India Wary of US Embrace on “Free and Open Indo-Pacific” Policy

With China’s assertiveness posing a potential threat to the security of its Asian neighbours, open regional trade and a rules-based international order, the US has been pushing for a greater role for India in the vast Indo-Pacific region, which stretches from the west coast of India to the western shores of the United States.

Indeed, as the world's ninth-largest economy, the country under Prime Minister Narendra Modi is responding, beginning to flex its economic, military and diplomatic clout, seeking a major role in the regional balance of power. Under Modi, India has already demonstrated its credibility as a contributor to the Indo-Pacific balance through joint military exercises, patrolling, port calls, anti-piracy missions and humanitarian missions.

Some critics, however, believe Washington's "Free and Open Indo-Pacific” policy, which is theoretically built around the concept of a coalition of like-minded democracies to defend against China’s threats to the international order, liberal values and free access to the maritime commons and accords India a top spot, is fundamentally flawed.

Given the bellicosity of the Trump administration, the initiative, they add, will likely needlessly provoke China, alarm other Asian nations and drive the region into a tense, zero-sum competition. Such a confrontational posture risks a pointless Cold War with Beijing, they say.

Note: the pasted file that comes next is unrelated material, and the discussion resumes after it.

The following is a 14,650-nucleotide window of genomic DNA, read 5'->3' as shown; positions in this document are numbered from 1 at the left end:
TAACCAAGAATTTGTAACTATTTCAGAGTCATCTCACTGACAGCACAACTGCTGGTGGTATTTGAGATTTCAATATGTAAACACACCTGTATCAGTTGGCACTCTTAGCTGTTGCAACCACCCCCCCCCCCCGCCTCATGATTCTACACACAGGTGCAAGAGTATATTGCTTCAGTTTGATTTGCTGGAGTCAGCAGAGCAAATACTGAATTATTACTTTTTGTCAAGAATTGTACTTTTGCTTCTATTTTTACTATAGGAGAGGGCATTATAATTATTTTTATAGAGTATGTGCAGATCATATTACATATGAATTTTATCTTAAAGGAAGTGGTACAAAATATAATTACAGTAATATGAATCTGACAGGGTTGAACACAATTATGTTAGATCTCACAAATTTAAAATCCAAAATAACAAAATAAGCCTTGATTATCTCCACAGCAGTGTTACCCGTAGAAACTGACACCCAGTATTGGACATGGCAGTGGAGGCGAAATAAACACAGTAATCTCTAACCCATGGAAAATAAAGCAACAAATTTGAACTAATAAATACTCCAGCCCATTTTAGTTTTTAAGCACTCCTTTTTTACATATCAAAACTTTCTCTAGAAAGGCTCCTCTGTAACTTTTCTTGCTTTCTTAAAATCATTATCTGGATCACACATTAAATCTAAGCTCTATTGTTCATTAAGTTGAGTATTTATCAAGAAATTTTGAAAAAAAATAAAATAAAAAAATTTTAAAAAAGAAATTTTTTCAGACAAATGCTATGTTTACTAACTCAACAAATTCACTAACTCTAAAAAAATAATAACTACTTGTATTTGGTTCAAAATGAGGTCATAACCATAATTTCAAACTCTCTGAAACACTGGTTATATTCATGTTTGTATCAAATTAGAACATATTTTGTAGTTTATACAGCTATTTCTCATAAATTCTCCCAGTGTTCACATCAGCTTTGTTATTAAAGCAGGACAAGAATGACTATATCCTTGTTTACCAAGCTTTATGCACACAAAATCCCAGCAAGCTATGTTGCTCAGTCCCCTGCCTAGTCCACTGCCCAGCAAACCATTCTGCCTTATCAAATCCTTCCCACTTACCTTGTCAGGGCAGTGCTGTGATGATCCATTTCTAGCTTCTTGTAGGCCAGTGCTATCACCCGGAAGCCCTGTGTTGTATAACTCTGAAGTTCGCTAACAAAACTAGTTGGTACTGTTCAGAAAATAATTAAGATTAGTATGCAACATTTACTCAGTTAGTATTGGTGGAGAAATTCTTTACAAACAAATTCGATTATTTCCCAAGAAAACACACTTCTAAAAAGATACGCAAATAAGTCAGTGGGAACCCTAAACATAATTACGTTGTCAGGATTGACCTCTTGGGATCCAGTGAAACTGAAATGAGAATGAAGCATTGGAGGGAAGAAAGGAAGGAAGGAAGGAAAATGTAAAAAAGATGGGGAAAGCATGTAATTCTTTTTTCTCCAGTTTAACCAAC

Micheal D. Swaine, for one, points out in an analysis for Carnegie Endowment for International Peace that "What Asia needs instead is a far more constructive regional approach grounded in a stable balance of power and in mutual compromise."

Beijing is already smarting at American attempts to paint it as a regional bully out to damage established economic and security architectures. Never mind if Washington's own stance in tackling the geopolitical and geo-economic tussles in Asia stands undermined due to Trump's policy flipflops, his penchant to bruise established global economic/security structures and his simplistic reduction of bilateral relations to the twin binaries of pro or anti-America.

In fact former US Secretary of State Rex Tillerson called out China as a clear threat engaged in unqualified “predatory” lending and other destructive practices that curtail the freedom and sovereignty of developing nations. Moreover, in responding to such evils, he suggested that the United States, under the free-and-open policy, must offer “alternative financing mechanisms.” Tillerson has now been shown the door and a chaotic State Department is trying to rechart its bearings.